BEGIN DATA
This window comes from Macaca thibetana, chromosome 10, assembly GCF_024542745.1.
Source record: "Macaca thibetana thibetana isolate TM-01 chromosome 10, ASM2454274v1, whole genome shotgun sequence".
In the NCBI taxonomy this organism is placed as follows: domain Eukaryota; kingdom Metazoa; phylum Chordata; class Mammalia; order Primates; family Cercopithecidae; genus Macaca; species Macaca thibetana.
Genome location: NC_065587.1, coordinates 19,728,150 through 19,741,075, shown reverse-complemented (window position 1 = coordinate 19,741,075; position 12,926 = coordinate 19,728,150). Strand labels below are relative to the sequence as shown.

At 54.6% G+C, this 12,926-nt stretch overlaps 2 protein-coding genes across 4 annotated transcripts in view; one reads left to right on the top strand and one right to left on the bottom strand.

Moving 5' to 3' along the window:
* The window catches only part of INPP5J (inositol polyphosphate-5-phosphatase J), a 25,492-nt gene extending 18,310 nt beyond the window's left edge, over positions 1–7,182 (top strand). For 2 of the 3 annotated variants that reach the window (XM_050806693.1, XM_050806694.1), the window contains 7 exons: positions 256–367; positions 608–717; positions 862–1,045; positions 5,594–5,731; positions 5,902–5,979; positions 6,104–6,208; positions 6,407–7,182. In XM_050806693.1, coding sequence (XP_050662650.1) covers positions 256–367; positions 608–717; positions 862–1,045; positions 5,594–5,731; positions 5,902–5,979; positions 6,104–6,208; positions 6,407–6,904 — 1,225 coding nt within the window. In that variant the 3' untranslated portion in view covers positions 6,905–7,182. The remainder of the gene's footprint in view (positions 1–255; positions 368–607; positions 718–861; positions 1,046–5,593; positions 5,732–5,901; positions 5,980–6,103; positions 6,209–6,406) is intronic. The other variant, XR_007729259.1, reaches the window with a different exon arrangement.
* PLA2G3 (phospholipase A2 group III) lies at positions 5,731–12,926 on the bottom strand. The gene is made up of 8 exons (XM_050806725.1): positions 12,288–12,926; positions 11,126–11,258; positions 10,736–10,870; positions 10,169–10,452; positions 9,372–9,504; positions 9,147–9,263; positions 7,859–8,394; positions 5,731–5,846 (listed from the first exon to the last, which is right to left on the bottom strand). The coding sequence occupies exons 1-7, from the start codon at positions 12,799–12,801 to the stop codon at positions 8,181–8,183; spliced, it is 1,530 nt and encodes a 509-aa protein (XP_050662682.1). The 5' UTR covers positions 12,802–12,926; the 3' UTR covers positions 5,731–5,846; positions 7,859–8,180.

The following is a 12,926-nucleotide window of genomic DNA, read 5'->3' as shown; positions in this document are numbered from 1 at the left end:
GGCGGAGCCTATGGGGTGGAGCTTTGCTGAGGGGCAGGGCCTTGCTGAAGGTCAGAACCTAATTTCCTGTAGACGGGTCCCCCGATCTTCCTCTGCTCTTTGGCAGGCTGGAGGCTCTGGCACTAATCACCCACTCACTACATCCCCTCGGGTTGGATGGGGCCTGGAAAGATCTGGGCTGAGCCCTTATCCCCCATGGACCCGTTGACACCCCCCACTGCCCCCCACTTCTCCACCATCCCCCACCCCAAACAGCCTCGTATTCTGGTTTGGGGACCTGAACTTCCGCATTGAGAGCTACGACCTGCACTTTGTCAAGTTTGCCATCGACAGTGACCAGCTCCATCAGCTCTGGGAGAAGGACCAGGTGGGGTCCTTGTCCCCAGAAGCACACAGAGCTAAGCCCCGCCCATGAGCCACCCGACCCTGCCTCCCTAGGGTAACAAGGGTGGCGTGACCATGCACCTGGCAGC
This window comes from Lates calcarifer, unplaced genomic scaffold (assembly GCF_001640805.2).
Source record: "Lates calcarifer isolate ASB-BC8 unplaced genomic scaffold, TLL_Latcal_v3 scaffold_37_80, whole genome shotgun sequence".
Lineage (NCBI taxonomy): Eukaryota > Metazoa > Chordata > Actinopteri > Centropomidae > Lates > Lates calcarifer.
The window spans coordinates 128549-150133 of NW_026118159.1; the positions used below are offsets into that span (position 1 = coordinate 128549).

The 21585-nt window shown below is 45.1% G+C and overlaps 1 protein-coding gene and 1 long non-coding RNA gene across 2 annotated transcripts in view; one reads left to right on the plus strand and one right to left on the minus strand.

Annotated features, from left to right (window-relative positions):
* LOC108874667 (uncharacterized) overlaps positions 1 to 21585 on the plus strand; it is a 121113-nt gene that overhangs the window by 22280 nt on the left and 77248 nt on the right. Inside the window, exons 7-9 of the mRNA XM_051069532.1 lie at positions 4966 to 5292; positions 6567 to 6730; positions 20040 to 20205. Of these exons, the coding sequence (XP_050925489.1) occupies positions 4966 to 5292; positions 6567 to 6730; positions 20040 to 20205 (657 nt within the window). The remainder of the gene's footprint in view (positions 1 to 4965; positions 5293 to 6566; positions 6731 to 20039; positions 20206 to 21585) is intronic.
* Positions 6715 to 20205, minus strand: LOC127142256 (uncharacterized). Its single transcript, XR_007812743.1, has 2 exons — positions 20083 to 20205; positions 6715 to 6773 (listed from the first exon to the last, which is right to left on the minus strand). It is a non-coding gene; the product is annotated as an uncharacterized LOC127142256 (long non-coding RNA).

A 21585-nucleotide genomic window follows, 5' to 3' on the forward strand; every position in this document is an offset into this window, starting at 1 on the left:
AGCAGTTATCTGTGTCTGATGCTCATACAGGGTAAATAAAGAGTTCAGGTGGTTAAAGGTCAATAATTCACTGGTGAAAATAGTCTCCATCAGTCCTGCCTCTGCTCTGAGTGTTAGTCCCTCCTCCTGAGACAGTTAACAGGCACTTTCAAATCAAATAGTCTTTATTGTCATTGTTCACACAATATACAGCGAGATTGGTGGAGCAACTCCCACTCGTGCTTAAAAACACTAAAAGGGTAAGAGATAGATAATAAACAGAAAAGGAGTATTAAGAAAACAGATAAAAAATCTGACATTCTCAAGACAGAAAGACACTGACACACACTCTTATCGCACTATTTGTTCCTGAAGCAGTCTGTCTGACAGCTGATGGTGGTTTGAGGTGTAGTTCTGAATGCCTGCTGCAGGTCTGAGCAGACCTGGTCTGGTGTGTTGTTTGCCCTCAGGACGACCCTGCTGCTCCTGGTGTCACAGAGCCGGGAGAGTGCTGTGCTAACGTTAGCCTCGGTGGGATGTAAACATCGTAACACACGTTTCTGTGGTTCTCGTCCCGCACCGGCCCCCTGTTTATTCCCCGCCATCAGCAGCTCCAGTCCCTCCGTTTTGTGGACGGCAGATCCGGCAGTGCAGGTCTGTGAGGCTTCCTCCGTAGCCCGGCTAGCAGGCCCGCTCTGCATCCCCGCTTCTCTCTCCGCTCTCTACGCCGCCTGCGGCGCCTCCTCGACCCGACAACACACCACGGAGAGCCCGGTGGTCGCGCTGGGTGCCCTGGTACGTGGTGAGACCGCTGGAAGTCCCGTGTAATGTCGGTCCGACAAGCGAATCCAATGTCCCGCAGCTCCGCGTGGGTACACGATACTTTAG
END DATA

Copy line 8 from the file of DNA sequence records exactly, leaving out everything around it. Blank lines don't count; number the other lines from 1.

* PLA2G3 (phospholipase A2 group III) lies at positions 5,731–12,926 on the bottom strand. The gene is made up of 8 exons (XM_050806725.1): positions 12,288–12,926; positions 11,126–11,258; positions 10,736–10,870; positions 10,169–10,452; positions 9,372–9,504; positions 9,147–9,263; positions 7,859–8,394; positions 5,731–5,846 (listed from the first exon to the last, which is right to left on the bottom strand). The coding sequence occupies exons 1-7, from the start codon at positions 12,799–12,801 to the stop codon at positions 8,181–8,183; spliced, it is 1,530 nt and encodes a 509-aa protein (XP_050662682.1). The 5' UTR covers positions 12,802–12,926; the 3' UTR covers positions 5,731–5,846; positions 7,859–8,180.